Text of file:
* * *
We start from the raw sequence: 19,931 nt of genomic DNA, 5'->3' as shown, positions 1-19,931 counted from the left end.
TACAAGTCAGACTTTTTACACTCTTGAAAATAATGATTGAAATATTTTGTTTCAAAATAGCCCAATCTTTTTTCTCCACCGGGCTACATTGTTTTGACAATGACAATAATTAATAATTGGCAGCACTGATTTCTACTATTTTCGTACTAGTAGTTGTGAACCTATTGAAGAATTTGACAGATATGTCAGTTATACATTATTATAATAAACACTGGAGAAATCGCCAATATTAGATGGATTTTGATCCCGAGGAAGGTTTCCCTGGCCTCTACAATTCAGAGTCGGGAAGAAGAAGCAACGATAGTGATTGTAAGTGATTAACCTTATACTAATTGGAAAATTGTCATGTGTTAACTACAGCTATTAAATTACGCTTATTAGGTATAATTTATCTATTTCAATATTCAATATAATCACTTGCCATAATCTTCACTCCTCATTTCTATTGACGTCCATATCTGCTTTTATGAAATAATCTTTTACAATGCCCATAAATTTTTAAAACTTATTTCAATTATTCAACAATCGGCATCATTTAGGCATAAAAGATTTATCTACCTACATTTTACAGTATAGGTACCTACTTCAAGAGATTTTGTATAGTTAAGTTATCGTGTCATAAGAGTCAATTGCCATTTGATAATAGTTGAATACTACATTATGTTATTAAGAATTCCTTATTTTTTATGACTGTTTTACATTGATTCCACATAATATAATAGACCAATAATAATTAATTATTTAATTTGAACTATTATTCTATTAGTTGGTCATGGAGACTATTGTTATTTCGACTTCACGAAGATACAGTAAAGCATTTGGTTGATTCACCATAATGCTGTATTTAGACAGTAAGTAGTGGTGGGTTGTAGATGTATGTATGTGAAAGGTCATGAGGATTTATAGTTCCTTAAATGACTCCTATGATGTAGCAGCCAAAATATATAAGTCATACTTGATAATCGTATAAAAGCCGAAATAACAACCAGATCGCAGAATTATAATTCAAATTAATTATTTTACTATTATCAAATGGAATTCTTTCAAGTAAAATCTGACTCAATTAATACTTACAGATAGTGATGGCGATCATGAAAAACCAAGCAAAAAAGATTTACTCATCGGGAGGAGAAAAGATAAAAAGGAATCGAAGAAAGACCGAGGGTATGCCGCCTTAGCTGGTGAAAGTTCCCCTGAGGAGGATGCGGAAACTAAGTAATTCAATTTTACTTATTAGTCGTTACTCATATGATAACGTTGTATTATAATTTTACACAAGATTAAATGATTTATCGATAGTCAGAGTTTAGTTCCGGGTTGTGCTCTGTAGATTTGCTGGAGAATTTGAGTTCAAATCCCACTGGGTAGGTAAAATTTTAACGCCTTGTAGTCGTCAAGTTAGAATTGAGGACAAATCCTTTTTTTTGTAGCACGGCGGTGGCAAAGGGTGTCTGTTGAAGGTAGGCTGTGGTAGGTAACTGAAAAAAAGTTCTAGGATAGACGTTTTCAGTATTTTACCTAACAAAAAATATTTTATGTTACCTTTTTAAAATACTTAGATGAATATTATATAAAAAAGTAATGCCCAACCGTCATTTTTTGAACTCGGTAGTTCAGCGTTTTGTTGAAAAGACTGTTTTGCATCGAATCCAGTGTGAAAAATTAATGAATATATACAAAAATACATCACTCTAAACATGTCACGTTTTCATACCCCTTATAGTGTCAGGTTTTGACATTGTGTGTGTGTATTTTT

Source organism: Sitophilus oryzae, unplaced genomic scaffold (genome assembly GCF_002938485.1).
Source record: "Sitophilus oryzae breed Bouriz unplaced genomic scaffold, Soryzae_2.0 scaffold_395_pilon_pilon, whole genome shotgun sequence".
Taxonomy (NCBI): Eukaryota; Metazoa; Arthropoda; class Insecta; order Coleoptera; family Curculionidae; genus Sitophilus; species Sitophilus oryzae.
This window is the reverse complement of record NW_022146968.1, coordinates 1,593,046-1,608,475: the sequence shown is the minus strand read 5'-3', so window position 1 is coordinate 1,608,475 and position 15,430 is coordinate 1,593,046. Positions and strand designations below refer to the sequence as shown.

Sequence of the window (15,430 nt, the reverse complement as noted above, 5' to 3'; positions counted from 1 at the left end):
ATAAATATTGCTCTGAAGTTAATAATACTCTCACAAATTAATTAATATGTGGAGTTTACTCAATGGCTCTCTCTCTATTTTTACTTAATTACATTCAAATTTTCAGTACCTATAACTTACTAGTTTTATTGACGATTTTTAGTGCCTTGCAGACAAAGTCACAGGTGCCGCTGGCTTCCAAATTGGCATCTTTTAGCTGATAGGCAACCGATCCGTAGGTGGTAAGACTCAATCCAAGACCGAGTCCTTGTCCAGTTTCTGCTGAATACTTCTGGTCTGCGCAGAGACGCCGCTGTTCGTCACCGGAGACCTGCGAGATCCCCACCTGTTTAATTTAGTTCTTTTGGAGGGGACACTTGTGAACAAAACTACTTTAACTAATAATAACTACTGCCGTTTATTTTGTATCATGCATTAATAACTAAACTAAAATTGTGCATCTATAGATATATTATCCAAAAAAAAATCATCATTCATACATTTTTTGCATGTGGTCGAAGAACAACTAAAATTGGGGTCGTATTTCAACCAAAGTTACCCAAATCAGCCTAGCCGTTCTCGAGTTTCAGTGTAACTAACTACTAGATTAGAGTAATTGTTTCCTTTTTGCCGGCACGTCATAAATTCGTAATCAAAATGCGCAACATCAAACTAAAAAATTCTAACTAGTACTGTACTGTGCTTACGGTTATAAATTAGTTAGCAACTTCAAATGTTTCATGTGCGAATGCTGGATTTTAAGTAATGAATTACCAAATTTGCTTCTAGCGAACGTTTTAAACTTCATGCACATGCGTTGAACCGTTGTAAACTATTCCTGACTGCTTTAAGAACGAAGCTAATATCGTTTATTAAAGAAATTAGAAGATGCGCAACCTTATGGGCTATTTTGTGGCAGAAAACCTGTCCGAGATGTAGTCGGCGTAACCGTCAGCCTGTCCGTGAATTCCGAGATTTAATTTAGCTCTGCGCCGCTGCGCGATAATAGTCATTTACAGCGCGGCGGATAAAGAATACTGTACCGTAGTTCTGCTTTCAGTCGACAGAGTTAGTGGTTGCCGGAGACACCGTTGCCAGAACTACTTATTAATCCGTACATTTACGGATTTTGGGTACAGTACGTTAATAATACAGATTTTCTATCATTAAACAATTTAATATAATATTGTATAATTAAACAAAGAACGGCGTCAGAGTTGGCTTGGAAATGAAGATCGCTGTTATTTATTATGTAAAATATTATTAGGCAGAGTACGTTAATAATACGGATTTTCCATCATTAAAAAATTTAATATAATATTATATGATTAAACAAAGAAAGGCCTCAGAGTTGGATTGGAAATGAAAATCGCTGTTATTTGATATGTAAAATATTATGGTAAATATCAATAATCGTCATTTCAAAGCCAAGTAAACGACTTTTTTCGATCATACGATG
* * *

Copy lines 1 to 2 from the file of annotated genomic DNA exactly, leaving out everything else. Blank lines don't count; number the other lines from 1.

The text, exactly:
We start from the raw sequence: 19,931 nt of genomic DNA, 5'->3' as shown, positions 1-19,931 counted from the left end.
TACAAGTCAGACTTTTTACACTCTTGAAAATAATGATTGAAATATTTTGTTTCAAAATAGCCCAATCTTTTTTCTCCACCGGGCTACATTGTTTTGACAATGACAATAATTAATAATTGGCAGCACTGATTTCTACTATTTTCGTACTAGTAGTTGTGAACCTATTGAAGAATTTGACAGATATGTCAGTTATACATTATTATAATAAACACTGGAGAAATCGCCAATATTAGATGGATTTTGATCCCGAGGAAGGTTTCCCTGGCCTCTACAATTCAGAGTCGGGAAGAAGAAGCAACGATAGTGATTGTAAGTGATTAACCTTATACTAATTGGAAAATTGTCATGTGTTAACTACAGCTATTAAATTACGCTTATTAGGTATAATTTATCTATTTCAATATTCAATATAATCACTTGCCATAATCTTCACTCCTCATTTCTATTGACGTCCATATCTGCTTTTATGAAATAATCTTTTACAATGCCCATAAATTTTTAAAACTTATTTCAATTATTCAACAATCGGCATCATTTAGGCATAAAAGATTTATCTACCTACATTTTACAGTATAGGTACCTACTTCAAGAGATTTTGTATAGTTAAGTTATCGTGTCATAAGAGTCAATTGCCATTTGATAATAGTTGAATACTACATTATGTTATTAAGAATTCCTTATTTTTTATGACTGTTTTACATTGATTCCACATAATATAATAGACCAATAATAATTAATTATTTAATTTGAACTATTATTCTATTAGTTGGTCATGGAGACTATTGTTATTTCGACTTCACGAAGATACAGTAAAGCATTTGGTTGATTCACCATAATGCTGTATTTAGACAGTAAGTAGTGGTGGGTTGTAGATGTATGTATGTGAAAGGTCATGAGGATTTATAGTTCCTTAAATGACTCCTATGATGTAGCAGCCAAAATATATAAGTCATACTTGATAATCGTATAAAAGCCGAAATAACAACCAGATCGCAGAATTATAATTCAAATTAATTATTTTACTATTATCAAATGGAATTCTTTCAAGTAAAATCTGACTCAATTAATACTTACAGATAGTGATGGCGATCATGAAAAACCAAGCAAAAAAGATTTACTCATCGGGAGGAGAAAAGATAAAAAGGAATCGAAGAAAGACCGAGGGTATGCCGCCTTAGCTGGTGAAAGTTCCCCTGAGGAGGATGCGGAAACTAAGTAATTCAATTTTACTTATTAGTCGTTACTCATATGATAACGTTGTATTATAATTTTACACAAGATTAAATGATTTATCGATAGTCAGAGTTTAGTTCCGGGTTGTGCTCTGTAGATTTGCTGGAGAATTTGAGTTCAAATCCCACTGGGTAGGTAAAATTTTAACGCCTTGTAGTCGTCAAGTTAGAATTGAGGACAAATCCTTTTTTTTGTAGCACGGCGGTGGCAAAGGGTGTCTGTTGAAGGTAGGCTGTGGTAGGTAACTGAAAAAAAGTTCTAGGATAGACGTTTTCAGTATTTTACCTAACAAAAAATATTTTATGTTACCTTTTTAAAATACTTAGATGAATATTATATAAAAAAGTAATGCCCAACCGTCATTTTTTGAACTCGGTAGTTCAGCGTTTTGTTGAAAAGACTGTTTTGCATCGAATCCAGTGTGAAAAATTAATGAATATATACAAAAATACATCACTCTAAACATGTCACGTTTTCATACCCCTTATAGTGTCAGGTTTTGACATTGTGTGTGTGTATTTTT